The program was geared towards keeping minorities out of prison. The killer’s name was Cruz, making him a minority. An agreement was drawn up with police and community organizations like the NAACP which kept kids out of jail based on race but didn’t necessarily deal with the issues they had.

Principals, instead of school resource officers [sheriffs], became the primary decision makers in responding to student misbehavior. Misdemeanors were supposed to be overlooked but records suggest more serious crimes were ignored to keep the money flowing. The district had to continually show improvement in statistics. There is no question the serious threats by Cruz to shoot up the school were reported to the sheriff’s office and he ignored them. Nothing was reported and nothing was ever done. This was the school/police policy.

$53 Million in Grants---With a cooperative judge and the Superintendent’s tight connections to the Obama administration, arrests were down 66% within one year of Runcie’s arrival. Grant money started flowing into the school district. The school district initially received over $53 million in grants to facilitate “improved life for students in poverty/students of color.”

The Last Refuge has been investigating this for years and uncovered documentation making a very convincing case for the entire program being corrupted by funds and statistics. The extent of killer Nikolas Cruz’s disciplinary problems was summarized by the Sun-Sentinel and the Miami-Herald. In addition to a slew of disabilities, Cruz had been out of control for years. As a New York educator for more than 30 years, I can tell you that long before Cruz blew completely, he would have been in a residential school. One of the program’s participants, Juvenile Court judge Elijah Williams, speaking at a 2013 signing ceremony for PROMISE, focused on the statistics. “We are waiting for our numbers to come in,” he told the audience.

Elijah Williams said, “We already bought the ticket. We are waiting for our numbers to come in. We know we have hit the jackpot when our school-related arrests go down, down down.”

Promise of Detroit----- A caller into Rush Limbaugh Monday discussed the Promise program in the Detroit City schools. As an educator, I believe him.

Research provided by Herb Richmond.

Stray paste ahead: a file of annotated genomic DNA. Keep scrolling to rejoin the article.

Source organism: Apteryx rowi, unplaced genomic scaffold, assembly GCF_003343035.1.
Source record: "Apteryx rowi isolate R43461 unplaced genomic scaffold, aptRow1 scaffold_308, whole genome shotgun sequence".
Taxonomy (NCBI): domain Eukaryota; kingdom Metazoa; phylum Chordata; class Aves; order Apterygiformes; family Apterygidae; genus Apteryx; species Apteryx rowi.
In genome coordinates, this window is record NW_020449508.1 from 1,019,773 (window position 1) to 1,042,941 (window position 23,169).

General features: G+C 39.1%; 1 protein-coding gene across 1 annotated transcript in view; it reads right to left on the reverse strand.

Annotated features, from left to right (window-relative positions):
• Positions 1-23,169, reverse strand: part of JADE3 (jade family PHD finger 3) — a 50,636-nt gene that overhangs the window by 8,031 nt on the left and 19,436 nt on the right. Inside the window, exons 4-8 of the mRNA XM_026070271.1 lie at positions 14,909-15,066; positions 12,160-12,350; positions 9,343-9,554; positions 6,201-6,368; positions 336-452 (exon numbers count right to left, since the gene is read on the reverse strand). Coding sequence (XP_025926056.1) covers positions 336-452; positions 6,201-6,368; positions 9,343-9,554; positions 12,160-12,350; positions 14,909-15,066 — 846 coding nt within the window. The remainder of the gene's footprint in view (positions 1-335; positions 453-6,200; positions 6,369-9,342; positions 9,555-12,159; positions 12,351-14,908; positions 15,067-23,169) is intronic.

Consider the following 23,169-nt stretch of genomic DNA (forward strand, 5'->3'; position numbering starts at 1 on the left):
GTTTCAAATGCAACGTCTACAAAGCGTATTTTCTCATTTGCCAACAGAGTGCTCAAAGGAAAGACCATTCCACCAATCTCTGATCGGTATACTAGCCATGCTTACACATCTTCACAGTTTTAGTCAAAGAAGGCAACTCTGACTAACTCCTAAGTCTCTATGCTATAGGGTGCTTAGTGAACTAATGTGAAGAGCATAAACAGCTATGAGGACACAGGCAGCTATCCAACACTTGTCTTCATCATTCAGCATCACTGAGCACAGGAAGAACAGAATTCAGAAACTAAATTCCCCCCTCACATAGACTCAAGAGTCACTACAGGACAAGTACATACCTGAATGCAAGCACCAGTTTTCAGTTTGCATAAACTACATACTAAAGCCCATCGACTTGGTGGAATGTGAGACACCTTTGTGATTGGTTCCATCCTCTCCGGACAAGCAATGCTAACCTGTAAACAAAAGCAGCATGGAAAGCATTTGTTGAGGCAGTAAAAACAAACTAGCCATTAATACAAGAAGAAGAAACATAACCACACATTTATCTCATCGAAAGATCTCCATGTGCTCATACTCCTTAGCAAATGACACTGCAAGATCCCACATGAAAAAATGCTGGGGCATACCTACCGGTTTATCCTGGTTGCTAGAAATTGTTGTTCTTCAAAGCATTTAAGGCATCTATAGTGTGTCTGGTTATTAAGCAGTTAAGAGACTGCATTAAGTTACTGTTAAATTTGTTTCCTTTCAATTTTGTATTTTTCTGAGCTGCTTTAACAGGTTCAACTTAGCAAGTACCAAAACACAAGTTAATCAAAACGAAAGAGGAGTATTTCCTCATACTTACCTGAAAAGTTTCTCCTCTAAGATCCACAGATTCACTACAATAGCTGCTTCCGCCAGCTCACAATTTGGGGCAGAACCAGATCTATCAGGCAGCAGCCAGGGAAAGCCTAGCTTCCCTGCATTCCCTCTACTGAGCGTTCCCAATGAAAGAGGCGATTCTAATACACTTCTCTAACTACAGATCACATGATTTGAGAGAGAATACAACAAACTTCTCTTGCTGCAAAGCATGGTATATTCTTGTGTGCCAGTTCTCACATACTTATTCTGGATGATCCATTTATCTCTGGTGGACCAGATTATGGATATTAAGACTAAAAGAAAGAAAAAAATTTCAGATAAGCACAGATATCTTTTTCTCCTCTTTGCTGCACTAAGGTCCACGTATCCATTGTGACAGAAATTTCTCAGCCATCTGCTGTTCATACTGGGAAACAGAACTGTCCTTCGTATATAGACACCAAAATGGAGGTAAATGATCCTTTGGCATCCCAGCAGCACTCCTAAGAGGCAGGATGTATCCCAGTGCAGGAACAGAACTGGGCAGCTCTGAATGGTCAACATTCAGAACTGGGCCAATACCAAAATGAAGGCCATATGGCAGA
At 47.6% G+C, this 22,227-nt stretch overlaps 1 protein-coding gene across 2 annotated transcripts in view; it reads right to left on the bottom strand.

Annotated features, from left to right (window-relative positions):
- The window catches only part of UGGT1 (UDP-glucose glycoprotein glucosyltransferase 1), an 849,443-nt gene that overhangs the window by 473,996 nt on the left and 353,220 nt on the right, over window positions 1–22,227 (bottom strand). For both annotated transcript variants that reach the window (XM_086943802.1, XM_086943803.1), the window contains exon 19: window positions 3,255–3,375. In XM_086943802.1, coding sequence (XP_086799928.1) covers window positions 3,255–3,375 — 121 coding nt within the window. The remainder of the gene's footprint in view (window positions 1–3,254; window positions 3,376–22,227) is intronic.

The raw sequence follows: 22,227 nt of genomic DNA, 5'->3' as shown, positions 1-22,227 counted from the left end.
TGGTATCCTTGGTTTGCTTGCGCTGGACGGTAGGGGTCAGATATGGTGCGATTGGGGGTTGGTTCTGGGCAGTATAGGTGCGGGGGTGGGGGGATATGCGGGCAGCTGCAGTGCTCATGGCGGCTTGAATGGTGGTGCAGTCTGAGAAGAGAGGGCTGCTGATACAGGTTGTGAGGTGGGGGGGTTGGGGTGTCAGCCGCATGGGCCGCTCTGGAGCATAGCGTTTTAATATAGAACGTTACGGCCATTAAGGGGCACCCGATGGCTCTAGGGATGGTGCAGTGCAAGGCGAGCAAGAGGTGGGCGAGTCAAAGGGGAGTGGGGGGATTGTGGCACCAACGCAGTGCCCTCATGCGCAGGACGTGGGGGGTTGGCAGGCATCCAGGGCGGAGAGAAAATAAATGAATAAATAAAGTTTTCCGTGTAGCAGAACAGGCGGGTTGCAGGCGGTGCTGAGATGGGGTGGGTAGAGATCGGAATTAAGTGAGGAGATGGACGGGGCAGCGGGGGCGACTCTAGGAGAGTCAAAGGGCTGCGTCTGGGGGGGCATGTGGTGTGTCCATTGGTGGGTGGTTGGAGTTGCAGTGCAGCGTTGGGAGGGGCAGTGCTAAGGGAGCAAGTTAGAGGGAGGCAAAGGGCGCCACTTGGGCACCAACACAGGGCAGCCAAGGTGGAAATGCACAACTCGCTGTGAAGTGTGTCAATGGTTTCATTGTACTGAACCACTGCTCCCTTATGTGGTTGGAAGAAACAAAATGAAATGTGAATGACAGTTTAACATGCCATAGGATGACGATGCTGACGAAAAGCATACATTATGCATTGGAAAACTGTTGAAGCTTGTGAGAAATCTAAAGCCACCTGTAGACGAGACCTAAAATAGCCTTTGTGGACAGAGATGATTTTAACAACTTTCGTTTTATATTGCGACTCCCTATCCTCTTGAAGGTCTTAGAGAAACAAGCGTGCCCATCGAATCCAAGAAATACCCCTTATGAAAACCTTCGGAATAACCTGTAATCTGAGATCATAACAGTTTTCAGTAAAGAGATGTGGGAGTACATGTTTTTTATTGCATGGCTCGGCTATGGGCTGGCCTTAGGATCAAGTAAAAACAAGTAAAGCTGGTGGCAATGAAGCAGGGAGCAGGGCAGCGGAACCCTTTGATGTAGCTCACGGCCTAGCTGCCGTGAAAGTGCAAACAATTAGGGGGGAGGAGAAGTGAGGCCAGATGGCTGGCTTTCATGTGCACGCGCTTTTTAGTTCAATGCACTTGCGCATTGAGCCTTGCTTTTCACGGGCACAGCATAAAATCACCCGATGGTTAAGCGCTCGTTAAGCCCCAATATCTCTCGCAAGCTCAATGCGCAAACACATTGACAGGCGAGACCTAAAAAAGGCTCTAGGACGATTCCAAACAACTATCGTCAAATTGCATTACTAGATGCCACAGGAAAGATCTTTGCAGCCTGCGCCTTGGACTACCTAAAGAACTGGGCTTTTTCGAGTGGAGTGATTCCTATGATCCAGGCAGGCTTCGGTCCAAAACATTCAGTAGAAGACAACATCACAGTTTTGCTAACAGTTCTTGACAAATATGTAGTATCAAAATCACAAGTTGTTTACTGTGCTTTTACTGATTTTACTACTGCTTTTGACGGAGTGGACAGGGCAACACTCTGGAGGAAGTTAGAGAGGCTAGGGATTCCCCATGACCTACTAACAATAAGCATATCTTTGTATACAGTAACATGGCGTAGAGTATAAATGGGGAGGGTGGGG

Supt Runcie named Superintendent of The Year.

Nov 2017

Broward Superintendent Robert Runcie will get a $28,000 raise and additional benefits under a contract approved by the School Board on Tuesday. The deal brings Runcie’s salary to $335,000 and extends his employment through June 30, 2023.

Under the new contract, Runcie would:
-- Be able to trade in 15 of his 29 vacation days for a cash value of $20,500.
-- Get $48,000 contributed annually from the school board for retirement plans
-- Be allowed to earn a pension based on four years of his service in Chicago, estimated to cost to the district another $80,000.

More than 30 people lined up Tuesday, mostly to praise Runcie’s work since he started in 2011. Leaders of local community organizations, businesses and schools praised improved student achievement, Runcie’s communication skills and inclusion and protection of immigrants and minorities. Even the Broward Teacher’s Union, historically at odds with Runcie, backed the deal while pleading with the board to provide better compensation to other employees in the district. “Possibly a year ago I would stand here and disagree. Standing here now, I don’t disagree,” said Anna Fusco, union president. “Mr Runcie has made great strides in helping out our Broward County Public Schools. I think his leadership has really bloomed since since he started here seven years ago.”

cmcglade@sun-sentinel.com, 954-356-4528

38 posted on 06/06/2018 11:39:21 PM PDT by Liz ( (Our side has 8 trillion bullets;the other side doesn't know which bathroom to use.))